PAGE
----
In Jewish mythology, Lilith is viewed as the original woman, even before Eve. In Erika Rier’s stunning artwork “And Lilith Smashed Her Home,” Lilith cries before her burning home as the goddess Inanna holds an axe.
Throughout history, “even” the strongest women eventually fall. This is the message we have been taught for decades: that our intelligence, our wisdom, our complex and multifaceted abilities to survive and thrive, have rarely been valued. If we are to have fallen, it is due to our inability to save ourselves. If we are to have survived the fall, it is not due to our wisdom and craft, but merely due to chance.
In the original stories, Lilith was Adam’s first wife. Not Eve. And Lilith, she left Adam because she refused to be subservient. Lilith left before the fall. But in Rier’s artwork, Lilith sits before the fall, the fall of her burning home.
Our survival is not due to chance. Our falling is not due to our faults. Whether we choose to remain or stay, whether with an Adam or someone who hurts us til we experience hurt as normal, whether we grapple and collide and crash with trauma and mental illness and the dark, ravenous, hungry mouth of abuse and violence, our falling is due to others. But our survival - that is all due to us.
In “Vulture” by Marina Friesen, the male antagonist looks at the female protagonist, and his eyes say “Who are you to fight back against death?”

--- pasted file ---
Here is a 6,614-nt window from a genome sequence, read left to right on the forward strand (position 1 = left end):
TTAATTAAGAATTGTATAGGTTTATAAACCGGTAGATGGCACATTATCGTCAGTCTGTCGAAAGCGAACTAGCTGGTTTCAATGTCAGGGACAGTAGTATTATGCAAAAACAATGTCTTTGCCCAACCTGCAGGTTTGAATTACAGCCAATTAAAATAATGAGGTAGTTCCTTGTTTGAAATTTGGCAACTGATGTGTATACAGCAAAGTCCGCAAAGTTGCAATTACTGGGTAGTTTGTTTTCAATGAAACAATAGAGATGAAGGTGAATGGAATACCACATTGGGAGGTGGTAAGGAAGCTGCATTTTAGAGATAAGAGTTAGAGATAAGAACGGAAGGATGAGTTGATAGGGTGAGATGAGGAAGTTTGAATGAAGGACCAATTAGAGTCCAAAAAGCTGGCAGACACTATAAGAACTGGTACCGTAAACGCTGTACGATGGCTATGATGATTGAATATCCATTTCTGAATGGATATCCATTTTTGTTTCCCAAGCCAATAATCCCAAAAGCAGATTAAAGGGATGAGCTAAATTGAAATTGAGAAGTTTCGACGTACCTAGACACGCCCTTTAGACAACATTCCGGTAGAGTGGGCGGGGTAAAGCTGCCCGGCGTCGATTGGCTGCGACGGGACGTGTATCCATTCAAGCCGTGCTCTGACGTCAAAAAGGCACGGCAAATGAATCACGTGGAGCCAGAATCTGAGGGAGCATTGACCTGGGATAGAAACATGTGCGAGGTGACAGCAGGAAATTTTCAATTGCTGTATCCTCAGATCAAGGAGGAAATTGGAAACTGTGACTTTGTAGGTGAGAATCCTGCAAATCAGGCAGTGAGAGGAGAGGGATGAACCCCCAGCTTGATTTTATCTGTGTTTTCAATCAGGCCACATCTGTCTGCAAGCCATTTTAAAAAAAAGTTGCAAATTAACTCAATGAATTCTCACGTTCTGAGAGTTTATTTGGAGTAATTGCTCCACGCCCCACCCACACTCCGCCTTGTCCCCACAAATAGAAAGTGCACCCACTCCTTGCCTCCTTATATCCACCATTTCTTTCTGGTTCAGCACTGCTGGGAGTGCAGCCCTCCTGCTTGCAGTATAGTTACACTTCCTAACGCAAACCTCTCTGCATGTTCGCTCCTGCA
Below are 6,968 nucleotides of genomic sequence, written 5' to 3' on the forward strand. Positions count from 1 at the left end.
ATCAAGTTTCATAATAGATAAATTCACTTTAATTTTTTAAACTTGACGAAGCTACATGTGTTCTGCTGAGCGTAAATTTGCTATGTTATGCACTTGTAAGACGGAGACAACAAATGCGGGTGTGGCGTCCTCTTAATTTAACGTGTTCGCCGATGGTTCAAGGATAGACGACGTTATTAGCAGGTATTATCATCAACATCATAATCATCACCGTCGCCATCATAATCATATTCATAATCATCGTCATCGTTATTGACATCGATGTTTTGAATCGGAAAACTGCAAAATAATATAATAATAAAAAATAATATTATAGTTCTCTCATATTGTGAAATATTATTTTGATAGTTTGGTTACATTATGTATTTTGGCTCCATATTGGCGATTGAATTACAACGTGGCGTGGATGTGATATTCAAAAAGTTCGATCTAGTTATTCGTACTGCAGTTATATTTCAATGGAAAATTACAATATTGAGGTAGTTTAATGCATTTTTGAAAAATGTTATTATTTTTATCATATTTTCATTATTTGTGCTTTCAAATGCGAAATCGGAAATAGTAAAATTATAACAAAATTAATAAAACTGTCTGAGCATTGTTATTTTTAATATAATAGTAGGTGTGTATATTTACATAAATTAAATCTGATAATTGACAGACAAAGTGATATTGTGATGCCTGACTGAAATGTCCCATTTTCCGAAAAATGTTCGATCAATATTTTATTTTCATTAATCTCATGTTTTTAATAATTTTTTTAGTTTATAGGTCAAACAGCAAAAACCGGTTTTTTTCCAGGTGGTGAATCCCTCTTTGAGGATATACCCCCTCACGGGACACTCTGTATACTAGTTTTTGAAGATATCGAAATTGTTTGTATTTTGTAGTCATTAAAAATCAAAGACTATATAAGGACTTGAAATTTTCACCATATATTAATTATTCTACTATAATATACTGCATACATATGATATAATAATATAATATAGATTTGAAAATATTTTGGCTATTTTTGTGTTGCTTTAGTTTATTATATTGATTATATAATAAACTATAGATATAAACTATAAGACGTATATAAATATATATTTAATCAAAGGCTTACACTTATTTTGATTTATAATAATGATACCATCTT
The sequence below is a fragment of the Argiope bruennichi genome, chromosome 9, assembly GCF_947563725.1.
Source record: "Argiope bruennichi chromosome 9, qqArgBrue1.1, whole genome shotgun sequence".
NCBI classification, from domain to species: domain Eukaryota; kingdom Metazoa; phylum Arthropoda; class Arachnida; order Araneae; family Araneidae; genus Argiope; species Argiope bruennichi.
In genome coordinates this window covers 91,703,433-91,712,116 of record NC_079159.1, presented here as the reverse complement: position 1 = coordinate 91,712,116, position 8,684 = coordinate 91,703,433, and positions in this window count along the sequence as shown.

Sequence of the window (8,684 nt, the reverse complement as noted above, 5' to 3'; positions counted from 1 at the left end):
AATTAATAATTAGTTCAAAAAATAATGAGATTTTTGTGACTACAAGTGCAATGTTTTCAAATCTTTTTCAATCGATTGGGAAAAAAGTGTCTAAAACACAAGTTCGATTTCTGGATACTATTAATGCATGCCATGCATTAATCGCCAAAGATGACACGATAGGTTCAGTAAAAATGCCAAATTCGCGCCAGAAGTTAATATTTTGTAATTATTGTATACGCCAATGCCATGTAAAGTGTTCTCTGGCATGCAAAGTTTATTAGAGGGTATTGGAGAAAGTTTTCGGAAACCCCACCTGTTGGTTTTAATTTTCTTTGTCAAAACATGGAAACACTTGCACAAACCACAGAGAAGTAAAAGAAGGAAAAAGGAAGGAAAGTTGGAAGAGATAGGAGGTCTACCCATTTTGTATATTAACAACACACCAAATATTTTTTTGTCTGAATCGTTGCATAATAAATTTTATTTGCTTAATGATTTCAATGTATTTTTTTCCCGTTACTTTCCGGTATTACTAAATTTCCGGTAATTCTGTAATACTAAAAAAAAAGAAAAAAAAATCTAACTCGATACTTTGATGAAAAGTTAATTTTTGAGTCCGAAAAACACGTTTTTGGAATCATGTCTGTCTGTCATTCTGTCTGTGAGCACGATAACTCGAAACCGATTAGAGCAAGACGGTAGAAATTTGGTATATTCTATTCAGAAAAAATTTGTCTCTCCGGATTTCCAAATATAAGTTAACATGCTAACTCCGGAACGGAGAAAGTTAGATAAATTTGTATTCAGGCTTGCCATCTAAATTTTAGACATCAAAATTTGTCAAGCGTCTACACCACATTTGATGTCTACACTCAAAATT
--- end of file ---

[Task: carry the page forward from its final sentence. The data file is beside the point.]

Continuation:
Who are we? Who are we? The brilliant souls who put together this newest issue, the brilliant souls whose words and images you see in this issue - we are not the vultures that scavenge the remains of the dead. We are those who give back what has been taken, again and again, give back and back and back, til what has been unbuilt is rebuilt.
Read. Listen. Heal. Welcome to Issue 4.
Founder & Editor-in-Chief
Meggie Royer is a writer and photographer from the Midwest who is currently working in the domestic violence field in Minnesota. Her poems have previously appeared in Words Dance Magazine, Winter Tangerine Review, The Harpoon Review, and more. Many of her poems promote female empowerment through body positivity, courage, healing from assault, and familial love passed down through generations of women. In March 2013 she won a National Gold Medal for her poetry collection and a National Silver Medal for her writing portfolio in the 2013 National Scholastic Art & Writing Awards. Her work can be found at writingsforwinter.tumblr.com.